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Wednesday, January 3rd 2007

Residency Competitiveness: Loud Noises!

“Years Later A Doctor Will Tell Me I Have An IQ of 48.”

These residencies might be considered less competitive.

14. Internal Medicine
15. Pediatrics
16. Obstetrics/Gynecology
T-17. Psychiatry
T-17. Neurology
19. Physical Medicine & Rehabilitation
20. Family Practice

Internal Medicine is a tough specialty to rank, which may seem surprising at first, seeing as it is so ‘popular’. By far, there are more internal medicine residency positions than any other specialty (more than 5000 categorical positions).

It enjoys a higher mean and median Step 1 score for matched students and a higher AOA % than some of the specialties placed in the category above it (Made With Real Bits of Panther). So this position needs some justification.

The breadth of applicants makes internal medicine an odd specialty. There is much less self selection (both negative and positive) going on. What I mean is, there are pressures (work hours, reimbursement, depth of practice, etc.) that make the most qualified applicants tend to disfavor specialties like family medicine or ob/gyn right now. However, these forces are weaker in internal medicine. With so many positions, with so many opportunities for specialization, there are a lot of incredibly talented students who desire to do IM.

Although the distribution of Step 1 scores is still a bell curve, it appears that there is a broader range of strong-to-weaker applicants, seeking internal medicine positions than positions in other specialties. This could certainly “boost” up the mean Step 1 score of 220 for U.S. Seniors who applied to internal medicine and still allow for an explanation of how greater than 95% of U.S. Seniors applying to medicine match somewhere and a 100+ unfilled residency positions is the norm (note: technical problems – the residency position is still on the book but the program has downsized or closed – can contribute to the number of open unfilled positions).

Pediatrics follows a similiar explanation, just with a lower mean Step 1 score for Senior applicants (215).

Ob/Gyn has a lower median Step 1 for matched U.S. Seniors (~213). It is enjoying a bit of a resurgence. 73 Seniors failed to match into it last year (2006), the highest in a number of years. Yet your chances of matching as a Senior are still likely to be 90+% for years to come. Similiar U.S. Senior match rates with the lower Step 1 median, led me to believe it belonged at #16.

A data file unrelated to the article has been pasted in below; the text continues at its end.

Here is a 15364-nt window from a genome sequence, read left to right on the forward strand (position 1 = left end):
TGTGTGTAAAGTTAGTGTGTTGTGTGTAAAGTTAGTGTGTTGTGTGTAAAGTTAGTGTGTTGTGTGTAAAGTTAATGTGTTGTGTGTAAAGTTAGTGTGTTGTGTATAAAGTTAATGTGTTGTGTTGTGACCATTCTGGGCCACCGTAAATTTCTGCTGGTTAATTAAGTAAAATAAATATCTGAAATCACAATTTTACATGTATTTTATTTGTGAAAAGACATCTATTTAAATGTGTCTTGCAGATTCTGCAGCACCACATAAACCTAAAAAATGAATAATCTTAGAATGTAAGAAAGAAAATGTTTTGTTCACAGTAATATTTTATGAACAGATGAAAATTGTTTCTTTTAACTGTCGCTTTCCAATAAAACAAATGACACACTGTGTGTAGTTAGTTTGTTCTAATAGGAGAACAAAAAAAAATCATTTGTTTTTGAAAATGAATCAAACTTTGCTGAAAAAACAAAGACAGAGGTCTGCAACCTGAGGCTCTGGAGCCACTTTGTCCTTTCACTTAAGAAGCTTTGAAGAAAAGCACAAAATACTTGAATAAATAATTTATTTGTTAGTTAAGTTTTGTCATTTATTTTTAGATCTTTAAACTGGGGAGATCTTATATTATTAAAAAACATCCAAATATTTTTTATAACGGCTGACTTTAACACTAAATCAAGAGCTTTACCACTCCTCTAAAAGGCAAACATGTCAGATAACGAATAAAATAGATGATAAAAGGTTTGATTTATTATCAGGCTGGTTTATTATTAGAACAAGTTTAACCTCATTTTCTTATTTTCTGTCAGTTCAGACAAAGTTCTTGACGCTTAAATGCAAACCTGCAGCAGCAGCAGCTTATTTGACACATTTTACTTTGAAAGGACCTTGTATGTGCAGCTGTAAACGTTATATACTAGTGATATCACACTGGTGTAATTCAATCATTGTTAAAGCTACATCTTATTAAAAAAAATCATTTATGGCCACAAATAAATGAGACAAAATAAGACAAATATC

Psychiatry “enjoys” worse U.S. Senior match rates than ob/gyn (91% last year). That may be because weaker students take the specialty for granted and see it as “safe” (as if matching into any specialty is). The median Step 1 score for matched seniors falls below 210 for the first time.

There are of course perhaps other contributing factors to this, we might expect psychiatrists to put less weight on standardized scores or academic performance (the AOA % is the second lowest of any specialty).

Neurology has been having a bumpy ride over the past several years. Its average Step 1 score last year (the last year it will be an early match) was actually above even Peds at 219. Traditionally however better than 95% of U.S. Seniors match. As well, although this is certainly not in and of itself direct evidence, neurology has one of the largest populations of international medical graduates of any specialty.

Physical Medicine comes in at #19 in terms of competitiveness. It has the lowest % of AOA students who sought it out of any specialty and the lowest median Step 1 score of U.S. Seniors who matched. So why is it above Family Practice (which was second from the bottom in Step 1 average). Because, although the sample sizes are small, it has left some U.S. Seniors out in the cold the past two years (88 and 80% U.S. Senior match rates). Meanwhile Family Medicine enjoys the single highest likelihood of you matching as a U.S. Senior.

Come back tomorrow for “Made With Bits Of Real Panther” (Competitive Residencies) and Friday for “Whammy!” (Very Competitive Residencies).

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